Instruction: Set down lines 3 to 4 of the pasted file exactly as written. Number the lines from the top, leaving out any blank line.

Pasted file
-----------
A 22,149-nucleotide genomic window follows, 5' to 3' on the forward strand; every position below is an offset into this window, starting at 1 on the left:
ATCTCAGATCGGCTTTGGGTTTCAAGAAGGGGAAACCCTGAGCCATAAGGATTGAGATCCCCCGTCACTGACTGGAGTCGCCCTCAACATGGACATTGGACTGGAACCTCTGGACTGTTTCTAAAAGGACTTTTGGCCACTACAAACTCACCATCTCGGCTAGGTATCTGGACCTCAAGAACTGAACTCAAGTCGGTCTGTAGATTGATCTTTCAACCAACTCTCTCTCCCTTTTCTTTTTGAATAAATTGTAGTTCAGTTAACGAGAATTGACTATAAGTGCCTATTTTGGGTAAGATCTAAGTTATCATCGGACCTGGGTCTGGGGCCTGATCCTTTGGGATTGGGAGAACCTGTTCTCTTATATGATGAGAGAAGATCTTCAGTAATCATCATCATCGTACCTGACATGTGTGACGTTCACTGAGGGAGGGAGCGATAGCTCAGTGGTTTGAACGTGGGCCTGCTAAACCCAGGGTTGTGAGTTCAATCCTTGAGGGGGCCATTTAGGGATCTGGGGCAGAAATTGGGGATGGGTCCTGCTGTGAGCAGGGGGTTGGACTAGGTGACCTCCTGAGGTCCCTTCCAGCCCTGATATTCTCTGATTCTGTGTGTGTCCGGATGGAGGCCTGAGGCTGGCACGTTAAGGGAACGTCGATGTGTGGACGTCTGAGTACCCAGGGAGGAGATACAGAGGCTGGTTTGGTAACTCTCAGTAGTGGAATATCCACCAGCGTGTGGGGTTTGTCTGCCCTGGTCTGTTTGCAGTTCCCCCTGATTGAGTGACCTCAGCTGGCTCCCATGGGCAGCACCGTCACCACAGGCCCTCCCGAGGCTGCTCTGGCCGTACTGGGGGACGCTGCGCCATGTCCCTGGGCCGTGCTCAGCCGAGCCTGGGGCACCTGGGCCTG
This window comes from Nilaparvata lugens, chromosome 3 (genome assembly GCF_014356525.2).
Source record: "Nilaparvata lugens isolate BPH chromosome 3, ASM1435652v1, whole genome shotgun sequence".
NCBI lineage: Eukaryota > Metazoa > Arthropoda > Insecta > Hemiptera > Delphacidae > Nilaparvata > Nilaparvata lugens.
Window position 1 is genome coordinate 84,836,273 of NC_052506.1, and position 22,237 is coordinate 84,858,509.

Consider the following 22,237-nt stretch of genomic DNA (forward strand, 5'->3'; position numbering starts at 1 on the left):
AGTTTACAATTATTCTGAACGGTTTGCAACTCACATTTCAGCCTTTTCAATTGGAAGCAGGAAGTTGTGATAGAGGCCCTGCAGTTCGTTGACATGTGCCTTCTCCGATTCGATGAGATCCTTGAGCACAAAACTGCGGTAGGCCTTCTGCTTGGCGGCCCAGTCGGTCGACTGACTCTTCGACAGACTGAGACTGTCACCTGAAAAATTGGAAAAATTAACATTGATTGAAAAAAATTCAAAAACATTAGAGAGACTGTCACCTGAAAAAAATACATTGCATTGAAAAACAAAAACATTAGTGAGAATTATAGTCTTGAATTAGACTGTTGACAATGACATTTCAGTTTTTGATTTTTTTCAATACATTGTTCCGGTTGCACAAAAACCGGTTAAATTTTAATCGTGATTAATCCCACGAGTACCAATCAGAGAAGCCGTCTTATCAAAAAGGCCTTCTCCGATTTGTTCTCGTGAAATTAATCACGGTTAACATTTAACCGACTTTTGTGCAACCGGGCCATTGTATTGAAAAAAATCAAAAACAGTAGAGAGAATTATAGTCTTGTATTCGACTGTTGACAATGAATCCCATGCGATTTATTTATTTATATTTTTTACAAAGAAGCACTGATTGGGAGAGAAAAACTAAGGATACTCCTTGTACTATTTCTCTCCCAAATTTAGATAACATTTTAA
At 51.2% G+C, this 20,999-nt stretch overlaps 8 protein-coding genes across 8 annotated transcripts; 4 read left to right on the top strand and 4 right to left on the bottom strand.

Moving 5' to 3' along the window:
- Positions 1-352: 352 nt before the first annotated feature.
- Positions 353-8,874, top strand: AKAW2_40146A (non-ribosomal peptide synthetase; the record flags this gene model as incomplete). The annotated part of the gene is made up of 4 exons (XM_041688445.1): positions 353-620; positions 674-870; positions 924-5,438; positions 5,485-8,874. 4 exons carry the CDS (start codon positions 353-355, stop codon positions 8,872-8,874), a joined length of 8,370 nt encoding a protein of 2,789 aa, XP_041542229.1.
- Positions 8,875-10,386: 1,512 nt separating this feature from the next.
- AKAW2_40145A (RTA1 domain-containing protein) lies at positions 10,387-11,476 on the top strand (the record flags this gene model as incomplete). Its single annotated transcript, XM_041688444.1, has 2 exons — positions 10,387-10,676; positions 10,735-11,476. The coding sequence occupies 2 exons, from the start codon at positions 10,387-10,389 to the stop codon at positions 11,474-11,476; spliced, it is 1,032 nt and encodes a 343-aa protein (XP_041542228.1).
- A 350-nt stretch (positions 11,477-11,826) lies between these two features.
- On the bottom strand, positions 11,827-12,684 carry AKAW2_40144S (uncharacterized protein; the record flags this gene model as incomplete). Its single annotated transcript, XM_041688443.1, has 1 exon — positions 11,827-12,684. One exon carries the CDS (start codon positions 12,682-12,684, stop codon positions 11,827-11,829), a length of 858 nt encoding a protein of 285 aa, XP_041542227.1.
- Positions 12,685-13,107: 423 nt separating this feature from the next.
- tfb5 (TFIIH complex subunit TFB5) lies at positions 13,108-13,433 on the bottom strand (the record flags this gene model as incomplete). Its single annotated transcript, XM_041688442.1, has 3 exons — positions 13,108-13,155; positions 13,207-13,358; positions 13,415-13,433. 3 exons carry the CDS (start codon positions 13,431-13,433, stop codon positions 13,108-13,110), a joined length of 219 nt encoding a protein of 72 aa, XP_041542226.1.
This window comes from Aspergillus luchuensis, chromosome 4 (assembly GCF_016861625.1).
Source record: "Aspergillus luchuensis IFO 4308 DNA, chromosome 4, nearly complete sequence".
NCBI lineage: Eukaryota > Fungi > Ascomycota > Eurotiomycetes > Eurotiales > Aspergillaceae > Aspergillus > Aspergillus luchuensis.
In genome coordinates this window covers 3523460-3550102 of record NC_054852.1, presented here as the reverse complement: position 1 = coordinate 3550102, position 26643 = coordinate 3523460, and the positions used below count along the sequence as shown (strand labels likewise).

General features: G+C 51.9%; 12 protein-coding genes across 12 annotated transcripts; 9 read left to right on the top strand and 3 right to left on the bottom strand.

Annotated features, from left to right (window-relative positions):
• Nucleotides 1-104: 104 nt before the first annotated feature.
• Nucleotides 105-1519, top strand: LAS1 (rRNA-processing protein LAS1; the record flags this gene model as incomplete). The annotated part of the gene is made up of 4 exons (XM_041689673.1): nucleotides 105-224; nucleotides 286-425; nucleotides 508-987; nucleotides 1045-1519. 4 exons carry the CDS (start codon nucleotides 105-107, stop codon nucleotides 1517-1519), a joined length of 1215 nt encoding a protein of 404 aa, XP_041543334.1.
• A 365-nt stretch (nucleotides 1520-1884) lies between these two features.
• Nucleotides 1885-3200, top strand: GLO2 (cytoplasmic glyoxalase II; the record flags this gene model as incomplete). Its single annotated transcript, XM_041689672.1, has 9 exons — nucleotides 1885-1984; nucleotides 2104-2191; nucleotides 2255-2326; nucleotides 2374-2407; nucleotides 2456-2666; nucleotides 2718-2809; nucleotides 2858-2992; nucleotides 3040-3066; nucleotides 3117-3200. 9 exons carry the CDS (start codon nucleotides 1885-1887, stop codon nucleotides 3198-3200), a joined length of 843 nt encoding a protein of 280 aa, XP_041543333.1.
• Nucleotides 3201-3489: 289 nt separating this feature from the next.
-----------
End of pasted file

This window comes from Nilaparvata lugens, chromosome 3 (genome assembly GCF_014356525.2).
Source record: "Nilaparvata lugens isolate BPH chromosome 3, ASM1435652v1, whole genome shotgun sequence".